Preview – Beyond: Two Souls

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With each passing year, the line between film and game blurs a little more, as developers constantly improve their plots and graphics to almost film industry standards. But where games usually toe the ever-blurring line, Beyond: Two Souls doesn’t even care where it is. It sits in the middle, daring someone to try to give it it’s new title, and basically tells the line to do one. And for me, as an RPG nut, that’s frickin’ awesome.

Beyond: Two Souls follows the story of 15 years of Jodie Holmes, a young woman possessing supernatural powers through a psychic link with an ethereal entity, Aiden. Through the course of the game, the player grows from a confused child into one hell of a badass, discovering who she really is along the way. The game looks to be full of emotional events, more so than any game I’ve seen before, as the player’s decisions, actions and performance shape the story as it progresses.

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Right from the off, you can just tell it’s not going to be your average game: the game/film line destruction is obvious just from seeing promotional materials,  which look once again like someone has accidentally mixed up the film and PS3 cases before the company decided to go with it. For example, the posters and banners proudly display the names of those starring (and why wouldn’t they), Ellen Page and Willem Dafoe, who both appear in game in their own likeness. And I don’t mean a rough approximation either… I’d honestly say it’s close to being a photo in many of the game’s screenshots and videos: that is to say, pixel perfect (which in Ellen Page’s case is certainly not a bad thing). In fact, pretty much the entire game is beautiful: textures, graphics, environments, characters, you name it, it looks awesome.

The gameplay itself is going to go one of two ways, dependant on the individual in question, and I can help you figure out right now if you may or may not be interested:

Person 1: You listen to every little bit of dialogue, often talk to characters you don’t have to and play RPGs for the storyline more than the gameplay.

Person 2: You skip dialogue in RPGs, often with the phrase “I wish this guy would shut up and let me punch/shoot/stab something in the face”. You play RPGs for gameplay only, and get bored with too much story.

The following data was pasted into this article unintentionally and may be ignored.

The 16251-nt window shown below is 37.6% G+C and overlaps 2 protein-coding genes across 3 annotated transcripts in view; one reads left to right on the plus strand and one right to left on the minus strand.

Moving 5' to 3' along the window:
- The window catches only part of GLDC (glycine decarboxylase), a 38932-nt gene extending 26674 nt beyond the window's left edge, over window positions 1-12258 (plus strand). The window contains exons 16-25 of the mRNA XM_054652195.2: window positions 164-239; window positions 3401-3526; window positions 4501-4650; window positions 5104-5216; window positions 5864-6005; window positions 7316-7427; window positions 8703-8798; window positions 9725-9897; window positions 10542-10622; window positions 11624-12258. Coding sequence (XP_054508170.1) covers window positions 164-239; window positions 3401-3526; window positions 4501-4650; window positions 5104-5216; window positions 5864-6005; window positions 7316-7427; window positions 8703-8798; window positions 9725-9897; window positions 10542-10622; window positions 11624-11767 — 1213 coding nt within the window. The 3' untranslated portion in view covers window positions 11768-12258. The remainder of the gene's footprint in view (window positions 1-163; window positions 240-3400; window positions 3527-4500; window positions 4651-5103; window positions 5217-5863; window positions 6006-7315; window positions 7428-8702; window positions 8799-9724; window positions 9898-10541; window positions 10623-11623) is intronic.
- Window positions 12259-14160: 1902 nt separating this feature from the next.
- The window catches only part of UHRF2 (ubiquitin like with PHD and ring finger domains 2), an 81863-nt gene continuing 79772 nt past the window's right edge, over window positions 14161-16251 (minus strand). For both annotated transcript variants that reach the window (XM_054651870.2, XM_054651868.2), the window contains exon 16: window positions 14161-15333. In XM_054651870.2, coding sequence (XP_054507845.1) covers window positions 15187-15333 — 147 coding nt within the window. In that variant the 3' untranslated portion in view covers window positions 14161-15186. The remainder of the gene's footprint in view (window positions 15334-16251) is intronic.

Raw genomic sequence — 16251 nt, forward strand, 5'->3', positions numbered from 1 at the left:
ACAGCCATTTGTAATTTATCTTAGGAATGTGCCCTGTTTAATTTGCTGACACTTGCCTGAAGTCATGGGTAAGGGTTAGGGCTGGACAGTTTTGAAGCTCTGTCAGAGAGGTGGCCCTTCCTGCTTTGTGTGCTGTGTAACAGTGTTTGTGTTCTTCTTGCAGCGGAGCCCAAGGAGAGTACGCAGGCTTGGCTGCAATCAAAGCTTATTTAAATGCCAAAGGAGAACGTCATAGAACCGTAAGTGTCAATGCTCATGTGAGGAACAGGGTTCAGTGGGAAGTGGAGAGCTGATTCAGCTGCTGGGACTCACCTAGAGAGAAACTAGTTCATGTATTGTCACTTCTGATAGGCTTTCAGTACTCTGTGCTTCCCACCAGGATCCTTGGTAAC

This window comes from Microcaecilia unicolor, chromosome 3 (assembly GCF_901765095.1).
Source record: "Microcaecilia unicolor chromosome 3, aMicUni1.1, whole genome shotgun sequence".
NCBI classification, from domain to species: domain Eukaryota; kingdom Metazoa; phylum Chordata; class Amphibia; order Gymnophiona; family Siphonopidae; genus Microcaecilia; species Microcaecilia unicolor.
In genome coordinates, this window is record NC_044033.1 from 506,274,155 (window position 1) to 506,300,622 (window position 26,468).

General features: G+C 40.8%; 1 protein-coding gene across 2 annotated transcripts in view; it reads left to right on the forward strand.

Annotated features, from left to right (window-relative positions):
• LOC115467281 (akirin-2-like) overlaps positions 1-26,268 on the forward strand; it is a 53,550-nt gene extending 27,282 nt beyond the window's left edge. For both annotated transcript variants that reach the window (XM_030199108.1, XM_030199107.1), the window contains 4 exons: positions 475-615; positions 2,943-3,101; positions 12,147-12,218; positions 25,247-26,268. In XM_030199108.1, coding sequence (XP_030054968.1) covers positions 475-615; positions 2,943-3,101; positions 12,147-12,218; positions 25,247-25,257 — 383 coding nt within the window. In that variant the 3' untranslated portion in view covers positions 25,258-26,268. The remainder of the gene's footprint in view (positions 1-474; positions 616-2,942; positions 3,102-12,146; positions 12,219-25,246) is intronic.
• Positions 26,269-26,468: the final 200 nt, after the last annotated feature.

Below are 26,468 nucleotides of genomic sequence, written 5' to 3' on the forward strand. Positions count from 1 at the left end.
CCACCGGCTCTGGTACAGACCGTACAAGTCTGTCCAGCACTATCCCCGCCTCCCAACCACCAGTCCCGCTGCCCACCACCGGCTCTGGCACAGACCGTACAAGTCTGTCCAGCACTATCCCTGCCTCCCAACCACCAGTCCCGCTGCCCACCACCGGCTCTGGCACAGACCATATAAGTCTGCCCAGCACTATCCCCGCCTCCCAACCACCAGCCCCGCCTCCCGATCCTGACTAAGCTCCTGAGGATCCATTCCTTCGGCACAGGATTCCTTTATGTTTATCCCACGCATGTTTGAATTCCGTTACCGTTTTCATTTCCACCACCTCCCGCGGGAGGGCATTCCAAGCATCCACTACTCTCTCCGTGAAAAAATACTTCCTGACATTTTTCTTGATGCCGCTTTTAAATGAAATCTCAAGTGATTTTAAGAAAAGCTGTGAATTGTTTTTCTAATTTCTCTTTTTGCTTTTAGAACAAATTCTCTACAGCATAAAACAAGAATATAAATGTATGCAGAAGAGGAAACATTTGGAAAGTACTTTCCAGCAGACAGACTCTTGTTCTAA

If you’re more like Person 1, read on, you’re my kind of geezer. If you’re more like Person 2, I hate you, and you probably aren’t about to like what you’re about to read, but maybe it’s not too late. Read on anyway, you never know!

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Beyond: Two Souls is definitely more of an interactive film than a game at all: your role as a player is not to run around, but instead to immerse yourself into the storyline and occasionally act on specific events. I don’t want to say it’s a game full of quicktime events (because it may put some people off) but its close. Slow motion sections in the constant cinematic that is Beyond: Two Souls give prompts for the player to act, usually pushing the stick in a certain direction with Jodie’s movements during combat. Other sections will have the player reacting to escape a situation or, like in the demo, navigating through a crowded train to escape pursuers.

The flip side to interactions and playing as Jodie is her supernatural entity link Aiden, who can be switched to in order to solve puzzles in a less direct manner. Aiden’s movement is in three axes and, within a limited range of Jodie, allows free roam of the area, including through walls. Aiden can also manipulate items and objects for Jodie in most situations to assist her in various ways: for example, if the player has the sense to use Aiden to wake Jodie up before she’s captured by assailants in the “Hunted” version of the demo at EGX.

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Speaking of the demo, the version at EGX had two main storylines to choose from, both of which were lengthy by demo standards: I had to pull myself away from the game halfway through “Hunted” as my ever self-conscious inner Brit decided I was being rude and taking too long. “Hunted” sees Jodie running from what seems to be the entire state police force, presumably after an escape from the CIA. During the demo, you flee from cops with certain actions for the player to perform, such as assisting Jodie with Aiden and fighting off multiple assailants with badass fighting skills from Jodie. I got as far as jumping from a speeding train in my efforts to escape before I was rudely interrupted by my inner Brit! And I loved every minute of what I got to play.

Looking back through this article, it seems I should probably sum up my thoughts before this turns into a two-part essay. Beyond: Two Souls is looking like it’s going to be one of those love it or hate it kinda games. If you’re a true hardcore RPG nut like myself, you shouldn’t think twice about getting this game, especially if you enjoyed Heavy Rain. For other, less RPG-loving players, it may be worth having a second look before you leap on this one! Now, if you’ll excuse me, I’m off to source a PS3 (damn these pesky exclusives!).

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